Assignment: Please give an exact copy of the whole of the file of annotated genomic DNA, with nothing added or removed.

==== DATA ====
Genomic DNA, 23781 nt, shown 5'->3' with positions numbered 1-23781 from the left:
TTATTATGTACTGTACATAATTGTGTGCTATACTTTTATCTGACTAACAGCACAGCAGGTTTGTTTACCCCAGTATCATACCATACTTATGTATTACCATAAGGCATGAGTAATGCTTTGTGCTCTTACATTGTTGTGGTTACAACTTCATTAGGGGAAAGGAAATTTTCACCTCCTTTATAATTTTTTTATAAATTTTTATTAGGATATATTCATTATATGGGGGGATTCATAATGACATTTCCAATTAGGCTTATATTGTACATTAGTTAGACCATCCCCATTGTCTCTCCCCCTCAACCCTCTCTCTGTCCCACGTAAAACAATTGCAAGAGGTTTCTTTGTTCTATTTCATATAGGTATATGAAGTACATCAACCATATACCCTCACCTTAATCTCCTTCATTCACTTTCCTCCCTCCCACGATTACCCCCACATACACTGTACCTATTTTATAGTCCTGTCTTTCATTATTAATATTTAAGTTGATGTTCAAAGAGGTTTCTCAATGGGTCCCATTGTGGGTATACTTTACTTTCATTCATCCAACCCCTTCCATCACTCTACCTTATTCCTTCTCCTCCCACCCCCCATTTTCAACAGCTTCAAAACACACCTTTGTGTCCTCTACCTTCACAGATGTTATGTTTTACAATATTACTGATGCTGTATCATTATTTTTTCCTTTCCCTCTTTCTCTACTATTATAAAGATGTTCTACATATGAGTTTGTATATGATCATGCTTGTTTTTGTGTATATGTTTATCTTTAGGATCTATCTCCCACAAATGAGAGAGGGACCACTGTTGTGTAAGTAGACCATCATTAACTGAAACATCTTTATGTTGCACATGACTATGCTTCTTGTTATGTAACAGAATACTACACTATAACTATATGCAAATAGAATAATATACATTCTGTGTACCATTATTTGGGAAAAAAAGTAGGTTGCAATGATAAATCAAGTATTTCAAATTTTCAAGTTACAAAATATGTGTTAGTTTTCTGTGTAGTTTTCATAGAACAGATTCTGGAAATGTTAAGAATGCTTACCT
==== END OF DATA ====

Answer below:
Genomic DNA, 23781 nt, shown 5'->3' with positions numbered 1-23781 from the left:
TTATTATGTACTGTACATAATTGTGTGCTATACTTTTATCTGACTAACAGCACAGCAGGTTTGTTTACCCCAGTATCATACCATACTTATGTATTACCATAAGGCATGAGTAATGCTTTGTGCTCTTACATTGTTGTGGTTACAACTTCATTAGGGGAAAGGAAATTTTCACCTCCTTTATAATTTTTTTATAAATTTTTATTAGGATATATTCATTATATGGGGGGATTCATAATGACATTTCCAATTAGGCTTATATTGTACATTAGTTAGACCATCCCCATTGTCTCTCCCCCTCAACCCTCTCTCTGTCCCACGTAAAACAATTGCAAGAGGTTTCTTTGTTCTATTTCATATAGGTATATGAAGTACATCAACCATATACCCTCACCTTAATCTCCTTCATTCACTTTCCTCCCTCCCACGATTACCCCCACATACACTGTACCTATTTTATAGTCCTGTCTTTCATTATTAATATTTAAGTTGATGTTCAAAGAGGTTTCTCAATGGGTCCCATTGTGGGTATACTTTACTTTCATTCATCCAACCCCTTCCATCACTCTACCTTATTCCTTCTCCTCCCACCCCCCATTTTCAACAGCTTCAAAACACACCTTTGTGTCCTCTACCTTCACAGATGTTATGTTTTACAATATTACTGATGCTGTATCATTATTTTTTCCTTTCCCTCTTTCTCTACTATTATAAAGATGTTCTACATATGAGTTTGTATATGATCATGCTTGTTTTTGTGTATATGTTTATCTTTAGGATCTATCTCCCACAAATGAGAGAGGGACCACTGTTGTGTAAGTAGACCATCATTAACTGAAACATCTTTATGTTGCACATGACTATGCTTCTTGTTATGTAACAGAATACTACACTATAACTATATGCAAATAGAATAATATACATTCTGTGTACCATTATTTGGGAAAAAAAGTAGGTTGCAATGATAAATCAAGTATTTCAAATTTTCAAGTTACAAAATATGTGTTAGTTTTCTGTGTAGTTTTCATAGAACAGATTCTGGAAATGTTAAGAATGCTTACCT